German submarine specialist thyssenkrupp Marine Systems (TKMS) announced last week that it has completed development and tests of a fourth generation fuel cell (FC4G) system for submarine applications.
The milestone was presented by the company at the quadrennial SubCon submarine conference held in Kiel.
TKMS said the FC4G is designed to be a high-availability modular system composed of redundant components to retain a maximum performance at all times. In terms of H2-storage, the systems rely on metal hydride cylinders much like those of previous generations.
The company noted that these cylinders do not contain any active components; thus, reducing failure to a minimum holding hydrogen molecules safe in place in the crystal lattice of the hydride. Since hydrogen is fed to the system in its purest form, no chemical conversion is required.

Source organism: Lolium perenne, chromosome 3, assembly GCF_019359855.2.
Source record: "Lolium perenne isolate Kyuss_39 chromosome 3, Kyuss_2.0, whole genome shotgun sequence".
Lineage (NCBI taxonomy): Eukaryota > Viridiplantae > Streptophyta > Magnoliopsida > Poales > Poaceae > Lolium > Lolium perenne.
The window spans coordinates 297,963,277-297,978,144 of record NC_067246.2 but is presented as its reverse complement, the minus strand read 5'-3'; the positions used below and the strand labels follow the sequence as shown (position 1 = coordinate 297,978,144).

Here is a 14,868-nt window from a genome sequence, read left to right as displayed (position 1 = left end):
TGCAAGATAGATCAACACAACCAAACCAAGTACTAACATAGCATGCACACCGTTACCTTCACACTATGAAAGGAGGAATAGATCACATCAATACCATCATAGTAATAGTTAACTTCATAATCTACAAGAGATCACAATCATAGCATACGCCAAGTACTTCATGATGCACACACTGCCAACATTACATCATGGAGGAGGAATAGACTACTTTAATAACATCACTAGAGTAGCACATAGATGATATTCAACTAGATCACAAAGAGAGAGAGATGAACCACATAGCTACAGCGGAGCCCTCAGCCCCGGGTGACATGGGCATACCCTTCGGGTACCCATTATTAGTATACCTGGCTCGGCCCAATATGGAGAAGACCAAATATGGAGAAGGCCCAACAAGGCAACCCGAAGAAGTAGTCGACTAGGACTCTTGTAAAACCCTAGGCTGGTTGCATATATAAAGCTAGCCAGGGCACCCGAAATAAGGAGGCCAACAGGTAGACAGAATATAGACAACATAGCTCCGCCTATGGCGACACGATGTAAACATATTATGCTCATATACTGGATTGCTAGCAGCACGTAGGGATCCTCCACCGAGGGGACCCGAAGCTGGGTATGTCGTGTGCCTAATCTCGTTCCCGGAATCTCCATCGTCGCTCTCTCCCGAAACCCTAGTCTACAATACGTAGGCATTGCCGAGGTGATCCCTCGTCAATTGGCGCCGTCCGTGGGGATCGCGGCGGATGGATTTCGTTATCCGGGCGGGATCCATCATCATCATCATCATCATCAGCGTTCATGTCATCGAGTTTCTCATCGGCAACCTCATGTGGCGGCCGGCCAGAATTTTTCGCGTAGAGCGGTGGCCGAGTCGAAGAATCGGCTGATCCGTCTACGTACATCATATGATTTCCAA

In contrast, reformer systems inevitably create CO2 out of a liquid fuel such as diesel oil leaving a trace of CO2 – and potentially other by-products contained in diesel oil such as Sulphur – that must be dissolved into the surrounding sea water by operating electrical pumps.
The same applies to AIP systems based on other principles, such as Stirling engines, closed-cycle diesels, or closed-cycle steam turbines. Not so the FC4G system. The only by-product besides electrical energy is pure water, which is stored on board for weight compensation, according to the company.
“Our customers have been using our fuel cell systems for more than 15 years now. With this 4th generation we are making something great even greater,” Dr. Rolf Wirtz, CEO of thyssenkrupp Marine Systems. “This is the next big step with huge improvements in availability, redundancy, and stealth.”